"The Council is not aware of the case in question", this is the short answer given by the EU Council to the question I tabled in August on the initiatives of Estonian so-called volunteers in the war in Georgia. Should this answer be correct one would wonder what it is the Council is aware of at all. After all the call to send off Estonian volunteers with uniforms to a war is not a petty item but a highly controversial matter.
However, it can hardly be imagined that the Council is unaware of the initiative started by the Estonian Reserve Officers´Association with its call for volunteers to take part in the war in Georgia. After all the initiative was widely discussed in the media in Estonia and beyond. That the EU Council in its succinct one-line-answer nonetheless chooses to go about in the manner of the three wise monkeys who hear no evil, see no evil and speak no evil, clearly supports the conclusion that things are heated up behind the scenes making it advisable for the Council not to take sides in this matter.
Here the questions that I asked:
Written question P-4782/08 by Sahra Wagenknecht (GUE/NGL) to the Council
Activities of Estonian 'volunteers' during the war in Georgia
Soon after the start of the military confrontation between Georgia and Russia, which was caused by the Georgian attack on the town of Zchinwali in South Ossetia, there was a call from the Estonian Reserve Officers' Association for volunteers to be recruited for a mission to support Georgia in the war against Russia and also for uniforms to be worn on the mission. It was announced that the volunteers would be transported in a government plane which was to take humanitarian aid to Tbilisi and fly Estonian citizens out of Georgia. The call came, among others, from Priit Heinsalu, chair of the Estonian Reserve Officers' Association, and Indrek Tarand, former diplomat and now director of the Laidon Museum. Some 50 people answered the call and flew to Tbilisi, although media reports stated that they did not fly in a government plane. The volunteers are said to have included members of the Estonian paramilitary armed forces, the Kaitseliit, as well as Estonian reservists.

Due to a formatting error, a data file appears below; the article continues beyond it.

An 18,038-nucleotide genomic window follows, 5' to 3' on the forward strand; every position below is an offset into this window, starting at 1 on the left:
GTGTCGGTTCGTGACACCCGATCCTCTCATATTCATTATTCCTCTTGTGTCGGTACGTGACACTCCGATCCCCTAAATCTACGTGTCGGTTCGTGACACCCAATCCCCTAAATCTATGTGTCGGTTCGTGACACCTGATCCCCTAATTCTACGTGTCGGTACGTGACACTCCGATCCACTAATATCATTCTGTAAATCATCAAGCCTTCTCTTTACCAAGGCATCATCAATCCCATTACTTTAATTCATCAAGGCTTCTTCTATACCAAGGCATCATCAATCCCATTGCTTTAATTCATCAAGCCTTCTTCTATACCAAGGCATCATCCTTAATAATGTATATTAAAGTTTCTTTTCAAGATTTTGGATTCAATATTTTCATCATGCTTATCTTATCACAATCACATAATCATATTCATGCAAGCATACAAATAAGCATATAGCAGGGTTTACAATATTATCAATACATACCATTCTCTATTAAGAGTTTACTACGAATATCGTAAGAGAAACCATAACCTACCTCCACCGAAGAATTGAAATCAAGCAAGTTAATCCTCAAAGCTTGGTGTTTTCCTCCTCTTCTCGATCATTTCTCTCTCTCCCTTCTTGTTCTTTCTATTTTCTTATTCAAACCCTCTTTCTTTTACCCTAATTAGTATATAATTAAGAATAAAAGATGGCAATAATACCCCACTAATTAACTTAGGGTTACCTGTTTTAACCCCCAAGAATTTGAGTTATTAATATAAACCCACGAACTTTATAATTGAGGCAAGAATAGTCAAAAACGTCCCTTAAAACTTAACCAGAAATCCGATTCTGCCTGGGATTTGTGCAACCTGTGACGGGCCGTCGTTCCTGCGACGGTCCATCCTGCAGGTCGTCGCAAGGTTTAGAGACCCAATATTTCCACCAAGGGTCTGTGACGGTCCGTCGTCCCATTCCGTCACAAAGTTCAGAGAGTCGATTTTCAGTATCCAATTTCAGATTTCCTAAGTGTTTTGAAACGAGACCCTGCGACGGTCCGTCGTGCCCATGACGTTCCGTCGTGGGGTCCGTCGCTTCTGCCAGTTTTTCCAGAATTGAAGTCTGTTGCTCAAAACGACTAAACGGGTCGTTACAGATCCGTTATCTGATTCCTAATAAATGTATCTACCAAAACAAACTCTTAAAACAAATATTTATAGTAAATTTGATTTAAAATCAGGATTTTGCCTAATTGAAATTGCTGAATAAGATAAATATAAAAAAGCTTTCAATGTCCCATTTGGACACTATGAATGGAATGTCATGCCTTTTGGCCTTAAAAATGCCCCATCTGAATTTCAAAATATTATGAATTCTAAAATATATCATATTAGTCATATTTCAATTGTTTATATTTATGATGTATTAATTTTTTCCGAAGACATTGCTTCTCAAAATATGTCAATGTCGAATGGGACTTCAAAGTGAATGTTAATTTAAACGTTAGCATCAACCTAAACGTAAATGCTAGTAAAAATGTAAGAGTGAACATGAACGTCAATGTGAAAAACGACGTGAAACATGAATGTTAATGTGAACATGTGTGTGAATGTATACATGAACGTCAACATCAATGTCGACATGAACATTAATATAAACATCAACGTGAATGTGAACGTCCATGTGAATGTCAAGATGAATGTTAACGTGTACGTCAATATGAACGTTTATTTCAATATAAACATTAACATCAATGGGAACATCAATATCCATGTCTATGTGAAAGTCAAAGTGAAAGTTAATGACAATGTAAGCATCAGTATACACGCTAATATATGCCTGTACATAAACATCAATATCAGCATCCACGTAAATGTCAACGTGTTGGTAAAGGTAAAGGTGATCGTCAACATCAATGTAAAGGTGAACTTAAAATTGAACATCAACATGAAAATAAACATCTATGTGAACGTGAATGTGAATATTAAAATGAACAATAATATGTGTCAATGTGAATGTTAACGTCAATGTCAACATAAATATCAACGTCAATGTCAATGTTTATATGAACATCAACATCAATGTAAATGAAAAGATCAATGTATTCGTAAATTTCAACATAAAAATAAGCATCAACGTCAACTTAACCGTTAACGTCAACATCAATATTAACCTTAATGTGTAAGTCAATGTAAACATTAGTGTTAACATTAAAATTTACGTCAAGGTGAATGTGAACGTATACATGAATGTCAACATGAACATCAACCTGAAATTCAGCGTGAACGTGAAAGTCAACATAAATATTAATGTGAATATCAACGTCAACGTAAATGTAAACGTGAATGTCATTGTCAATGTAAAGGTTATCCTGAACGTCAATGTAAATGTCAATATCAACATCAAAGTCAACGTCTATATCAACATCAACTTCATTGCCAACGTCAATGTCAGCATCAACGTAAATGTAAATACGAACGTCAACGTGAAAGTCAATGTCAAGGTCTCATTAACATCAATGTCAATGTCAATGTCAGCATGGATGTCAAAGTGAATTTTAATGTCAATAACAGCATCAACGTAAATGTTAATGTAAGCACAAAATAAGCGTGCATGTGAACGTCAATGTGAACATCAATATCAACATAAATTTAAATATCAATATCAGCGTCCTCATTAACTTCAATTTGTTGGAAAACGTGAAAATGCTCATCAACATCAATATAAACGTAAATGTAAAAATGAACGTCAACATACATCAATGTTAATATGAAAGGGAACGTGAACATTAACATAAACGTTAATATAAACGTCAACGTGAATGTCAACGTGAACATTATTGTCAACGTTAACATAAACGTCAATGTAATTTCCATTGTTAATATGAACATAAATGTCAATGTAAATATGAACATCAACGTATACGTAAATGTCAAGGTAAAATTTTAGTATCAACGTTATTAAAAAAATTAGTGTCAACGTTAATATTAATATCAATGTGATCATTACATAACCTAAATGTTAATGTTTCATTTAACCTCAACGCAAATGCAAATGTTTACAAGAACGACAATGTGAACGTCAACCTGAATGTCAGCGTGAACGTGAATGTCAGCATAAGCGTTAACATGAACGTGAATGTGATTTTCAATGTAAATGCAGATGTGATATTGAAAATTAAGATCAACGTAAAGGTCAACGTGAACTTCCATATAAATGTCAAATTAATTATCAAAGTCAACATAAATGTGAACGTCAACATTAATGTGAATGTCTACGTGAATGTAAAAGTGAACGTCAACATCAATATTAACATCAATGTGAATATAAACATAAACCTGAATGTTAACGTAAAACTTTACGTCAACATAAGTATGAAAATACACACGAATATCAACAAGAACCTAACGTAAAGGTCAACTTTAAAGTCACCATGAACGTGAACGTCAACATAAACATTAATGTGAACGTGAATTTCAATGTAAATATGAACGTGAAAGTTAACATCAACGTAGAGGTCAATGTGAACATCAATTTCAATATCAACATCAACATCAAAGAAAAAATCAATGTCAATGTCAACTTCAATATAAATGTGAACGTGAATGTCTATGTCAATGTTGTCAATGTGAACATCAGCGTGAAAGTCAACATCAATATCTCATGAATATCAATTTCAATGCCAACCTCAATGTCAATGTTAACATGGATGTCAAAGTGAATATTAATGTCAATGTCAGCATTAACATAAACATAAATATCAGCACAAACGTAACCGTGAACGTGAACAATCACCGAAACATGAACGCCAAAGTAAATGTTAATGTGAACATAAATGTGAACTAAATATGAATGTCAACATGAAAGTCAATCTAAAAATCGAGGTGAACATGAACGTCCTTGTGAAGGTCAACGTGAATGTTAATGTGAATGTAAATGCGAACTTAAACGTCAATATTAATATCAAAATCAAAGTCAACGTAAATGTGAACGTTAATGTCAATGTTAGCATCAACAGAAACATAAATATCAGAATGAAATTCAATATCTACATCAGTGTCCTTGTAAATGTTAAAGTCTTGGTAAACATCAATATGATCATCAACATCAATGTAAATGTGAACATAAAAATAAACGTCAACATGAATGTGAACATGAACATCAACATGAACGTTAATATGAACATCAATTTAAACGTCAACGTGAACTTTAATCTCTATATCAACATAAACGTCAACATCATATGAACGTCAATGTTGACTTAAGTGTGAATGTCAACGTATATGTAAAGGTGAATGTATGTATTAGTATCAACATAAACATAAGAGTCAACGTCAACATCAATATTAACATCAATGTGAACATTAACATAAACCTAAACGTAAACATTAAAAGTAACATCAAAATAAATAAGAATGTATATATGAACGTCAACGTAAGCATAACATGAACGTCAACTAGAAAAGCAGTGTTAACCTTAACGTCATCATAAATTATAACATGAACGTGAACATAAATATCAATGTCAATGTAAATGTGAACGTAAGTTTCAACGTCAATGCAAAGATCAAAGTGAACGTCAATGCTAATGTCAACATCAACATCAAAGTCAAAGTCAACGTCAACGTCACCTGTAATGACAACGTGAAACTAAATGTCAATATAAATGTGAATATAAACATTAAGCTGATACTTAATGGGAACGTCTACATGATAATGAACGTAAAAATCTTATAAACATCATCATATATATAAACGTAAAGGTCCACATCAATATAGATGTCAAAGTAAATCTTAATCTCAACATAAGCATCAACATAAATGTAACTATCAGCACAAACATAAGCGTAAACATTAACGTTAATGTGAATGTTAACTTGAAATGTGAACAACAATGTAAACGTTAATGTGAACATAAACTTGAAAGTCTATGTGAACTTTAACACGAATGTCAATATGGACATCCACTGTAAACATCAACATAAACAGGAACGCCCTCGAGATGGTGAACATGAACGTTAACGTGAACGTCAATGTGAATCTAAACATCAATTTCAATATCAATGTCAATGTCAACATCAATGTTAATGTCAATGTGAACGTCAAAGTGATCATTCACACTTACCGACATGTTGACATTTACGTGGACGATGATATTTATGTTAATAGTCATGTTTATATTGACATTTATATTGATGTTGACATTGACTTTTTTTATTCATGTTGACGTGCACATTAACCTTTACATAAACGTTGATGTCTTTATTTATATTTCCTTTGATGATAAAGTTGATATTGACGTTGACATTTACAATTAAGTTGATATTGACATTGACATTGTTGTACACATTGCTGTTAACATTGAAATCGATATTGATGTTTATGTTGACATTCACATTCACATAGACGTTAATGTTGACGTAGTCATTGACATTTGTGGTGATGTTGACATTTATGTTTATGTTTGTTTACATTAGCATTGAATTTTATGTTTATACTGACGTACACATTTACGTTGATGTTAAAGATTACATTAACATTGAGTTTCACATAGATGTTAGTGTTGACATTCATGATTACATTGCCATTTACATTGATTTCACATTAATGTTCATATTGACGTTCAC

1. What does the Council know about this initiative involving Estonian volunteers? Does the Council know whether members of the Estonian armed forces or official Estonian security forces took part in this initiative, and if so, how many? Does the Council know whether any participants in this initiative are still in Georgia?
2. As far as the Council is aware, did any Estonian citizens take part in the fighting between Georgia and Russia?
3. What does the Council think of the fact that the call to take part in this initiative was made by former members of the Estonian armed forces and government?
4. Has this initiative featured in discussions between the Council and the Estonian Government, and if so, what did this involve?
5. Does the Council consider initiatives involving the sending of volunteers from a Member State to a conflict zone to be a suitable way of helping to reach a peaceful solution? If not, what measures has the Council taken in order to prevent such initiatives in the future?